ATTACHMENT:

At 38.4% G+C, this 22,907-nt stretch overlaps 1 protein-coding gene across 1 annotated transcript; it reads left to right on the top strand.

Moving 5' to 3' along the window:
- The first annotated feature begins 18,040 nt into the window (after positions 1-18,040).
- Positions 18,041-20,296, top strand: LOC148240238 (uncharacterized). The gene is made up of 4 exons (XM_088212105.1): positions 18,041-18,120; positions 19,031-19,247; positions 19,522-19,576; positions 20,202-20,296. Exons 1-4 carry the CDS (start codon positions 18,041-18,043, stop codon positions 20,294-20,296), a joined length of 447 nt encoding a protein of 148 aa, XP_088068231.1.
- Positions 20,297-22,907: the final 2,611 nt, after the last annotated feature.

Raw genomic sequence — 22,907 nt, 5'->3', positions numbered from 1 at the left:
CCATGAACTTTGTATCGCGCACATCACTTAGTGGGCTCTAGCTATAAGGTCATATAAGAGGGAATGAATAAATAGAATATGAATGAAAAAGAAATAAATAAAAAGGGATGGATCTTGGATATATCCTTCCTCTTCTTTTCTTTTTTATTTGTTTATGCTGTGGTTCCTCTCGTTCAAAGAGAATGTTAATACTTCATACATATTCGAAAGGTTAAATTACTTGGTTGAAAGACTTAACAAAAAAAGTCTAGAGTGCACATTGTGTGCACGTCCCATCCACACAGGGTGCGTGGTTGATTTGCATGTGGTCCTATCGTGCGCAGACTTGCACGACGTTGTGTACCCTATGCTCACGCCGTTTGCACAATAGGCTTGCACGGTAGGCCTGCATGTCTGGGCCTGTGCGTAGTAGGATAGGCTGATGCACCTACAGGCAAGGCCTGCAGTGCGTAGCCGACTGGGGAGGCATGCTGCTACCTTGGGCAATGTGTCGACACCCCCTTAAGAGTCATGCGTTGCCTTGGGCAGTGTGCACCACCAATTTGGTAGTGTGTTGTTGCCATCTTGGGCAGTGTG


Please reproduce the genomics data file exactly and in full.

At 38.4% G+C, this 22,907-nt stretch overlaps 1 protein-coding gene across 1 annotated transcript; it reads left to right on the top strand.

Moving 5' to 3' along the window:
- The first annotated feature begins 18,040 nt into the window (after positions 1-18,040).
- Positions 18,041-20,296, top strand: LOC148240238 (uncharacterized). The gene is made up of 4 exons (XM_088212105.1): positions 18,041-18,120; positions 19,031-19,247; positions 19,522-19,576; positions 20,202-20,296. Exons 1-4 carry the CDS (start codon positions 18,041-18,043, stop codon positions 20,294-20,296), a joined length of 447 nt encoding a protein of 148 aa, XP_088068231.1.
- Positions 20,297-22,907: the final 2,611 nt, after the last annotated feature.

Raw genomic sequence — 22,907 nt, 5'->3', positions numbered from 1 at the left:
CCATGAACTTTGTATCGCGCACATCACTTAGTGGGCTCTAGCTATAAGGTCATATAAGAGGGAATGAATAAATAGAATATGAATGAAAAAGAAATAAATAAAAAGGGATGGATCTTGGATATATCCTTCCTCTTCTTTTCTTTTTTATTTGTTTATGCTGTGGTTCCTCTCGTTCAAAGAGAATGTTAATACTTCATACATATTCGAAAGGTTAAATTACTTGGTTGAAAGACTTAACAAAAAAAGTCTAGAGTGCACATTGTGTGCACGTCCCATCCACACAGGGTGCGTGGTTGATTTGCATGTGGTCCTATCGTGCGCAGACTTGCACGACGTTGTGTACCCTATGCTCACGCCGTTTGCACAATAGGCTTGCACGGTAGGCCTGCATGTCTGGGCCTGTGCGTAGTAGGATAGGCTGATGCACCTACAGGCAAGGCCTGCAGTGCGTAGCCGACTGGGGAGGCATGCTGCTACCTTGGGCAATGTGTCGACACCCCCTTAAGAGTCATGCGTTGCCTTGGGCAGTGTGCACCACCAATTTGGTAGTGTGTTGTTGCCATCTTGGGCAGTGTG